I really meant to sell ALL of the EAPG and American Brilliant pieces from our Janvier Road bungalow.
I really did.
I mean, who needs old-fashioned, elaborately patterned glassware from 100 or more years ago?
Someone who holds them in her hand for the first time in decades, and watches as they sparkle and shine in the light, that’s who.
Someone who suddenly senses the artistry and skill of the person who lovingly created these pieces, one at a time, working close to furnaces (“glory holes”) that reach 2,000 degrees farenheit.
Someone who suddenly comes to appreciate their spectacular beauty, history and superb quality – attributes that are next to impossible to find today.
But books and websites can tell you only so much about these precious relics from an earlier time. You really do need to get up close and personal.
So off I went to The Wheaton Arts and Cultural Center in Millville, NJ.
What a fascinating place it is!
My visit inspired this shameless plug for one of the Philadelphia and Atlantic City area’s best-kept secrets. (See below for a list of museums in other areas of the country.)
Tucked into rural Cumberland County, New Jersey, and just a minute or two from the City of Millville (more on that in a minute), “Wheaton Village” is a forested wonderland of glass workshops, boutiques and galleries and the spectacular Museum of American Glass. There’s even a store that features Christmas decorations all year long!
But my focus was that museum.
With more than 7,000 objects from the 17th Century to the present, it’s an absolute must for those who love vintage and antique glass.
And if you don’t love vintage and antique glass?
You will, by the time you leave.
Naturally, I made a beeline for the EAPG and American Brilliant rooms.
I was hoping to spot some patterns of the nappies, celeries and other pieces I unpacked from the attic.
And sure enough, there was my EAPG Duncan & Miller water carafe!
And my EAPG Imperial creamer!
And some Brilliant items I wish I owned!
There are rooms devoted to antique bottles, EAPG and American Brilliant – as well as modern pieces by renowned glass artists. You’ll even find the world’s largest bottle!
There’s even a section devoted to quirky carnival glass!
Wheaton is a celebration of America’s — and New Jersey’s — first industry.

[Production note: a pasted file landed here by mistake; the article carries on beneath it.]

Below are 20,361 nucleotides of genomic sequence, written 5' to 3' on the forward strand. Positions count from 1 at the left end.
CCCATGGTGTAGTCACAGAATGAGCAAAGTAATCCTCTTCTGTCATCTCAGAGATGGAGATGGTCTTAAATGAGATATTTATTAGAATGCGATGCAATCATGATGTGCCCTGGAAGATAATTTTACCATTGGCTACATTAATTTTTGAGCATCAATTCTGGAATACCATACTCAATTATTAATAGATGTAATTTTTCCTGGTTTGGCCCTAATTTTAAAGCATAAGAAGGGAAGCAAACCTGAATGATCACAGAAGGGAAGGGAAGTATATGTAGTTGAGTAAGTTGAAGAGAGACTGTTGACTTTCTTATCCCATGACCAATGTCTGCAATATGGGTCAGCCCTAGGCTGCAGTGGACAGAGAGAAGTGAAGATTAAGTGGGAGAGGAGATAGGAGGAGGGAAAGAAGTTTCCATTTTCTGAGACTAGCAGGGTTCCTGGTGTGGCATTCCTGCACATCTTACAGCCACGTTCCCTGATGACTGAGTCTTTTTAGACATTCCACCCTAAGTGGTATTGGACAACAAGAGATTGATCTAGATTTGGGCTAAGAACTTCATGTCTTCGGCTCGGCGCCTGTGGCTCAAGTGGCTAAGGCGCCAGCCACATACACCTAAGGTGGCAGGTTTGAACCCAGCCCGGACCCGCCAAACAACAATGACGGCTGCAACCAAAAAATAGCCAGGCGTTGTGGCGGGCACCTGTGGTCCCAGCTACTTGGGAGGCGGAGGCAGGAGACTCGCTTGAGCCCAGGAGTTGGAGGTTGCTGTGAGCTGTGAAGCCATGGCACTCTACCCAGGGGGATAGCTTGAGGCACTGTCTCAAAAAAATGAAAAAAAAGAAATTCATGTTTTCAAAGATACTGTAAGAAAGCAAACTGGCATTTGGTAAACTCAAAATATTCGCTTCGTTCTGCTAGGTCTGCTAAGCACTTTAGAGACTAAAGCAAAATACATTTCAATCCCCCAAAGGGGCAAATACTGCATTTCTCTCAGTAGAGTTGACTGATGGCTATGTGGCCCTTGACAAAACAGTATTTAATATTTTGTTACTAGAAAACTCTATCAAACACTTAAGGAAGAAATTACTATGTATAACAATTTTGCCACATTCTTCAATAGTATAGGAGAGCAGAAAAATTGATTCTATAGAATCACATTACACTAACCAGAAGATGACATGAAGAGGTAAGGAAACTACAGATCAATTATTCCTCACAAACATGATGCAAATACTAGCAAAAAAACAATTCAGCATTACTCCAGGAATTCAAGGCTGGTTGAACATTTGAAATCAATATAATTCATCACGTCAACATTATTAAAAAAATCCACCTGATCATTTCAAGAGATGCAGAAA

Thanks to New Jersey’s abundant natural resources (sand, silica, wood and soda ash), glassmaking was a no-brainer for the early settlers.
In 1789 Caspar Wistar founded the first glass factory in nearby Salem County. And by 1888, Dr. Theodore Corson Wheaton had established a pharmaceutical glass bottle company in Millville. From there, the industry spread throughout the nation.
Glassmaking in action.
Throughout the day, there are demonstrations of glassblowing, and you can watch a glassblower create a beautiful wine goblet. You can even interact with resident glass artists at workshops held throughout the year.
But wait! There’s more!
(Required language in a shameless plug!)
Just a mile or two down the road is the adorable City of Millville’s Glasstown Arts District, where you can take a pontoon boat ride down the serenely beautiful Maurice River (that’s “Morris” to the locals), take in a show at the restored Levoy Theatre, or wine and dine on High Street, then stroll among the plentiful art galleries, bookstores and — of course — antique shops. And you can spend the night at the Country Inn by Carlson® just at the entrance to Wheaton Village.
If you’re interested in learning more about antique and vintage American glass, or if you just want something different to do with the family, consider a visit to a glass museum like Wheaton Arts and Cultural Center!
If you love learning about antiques as much as I do, follow the blog so you won’t miss the next article. And enjoy the hunt!
Other well-known glass museums in North America
The Corning Museum in New York
Museum of Glass, Seattle
Ohio Glass Museum & Glass Blowing Studio
Huntington Museum of Art
Historical Glass Museum, Redlands, California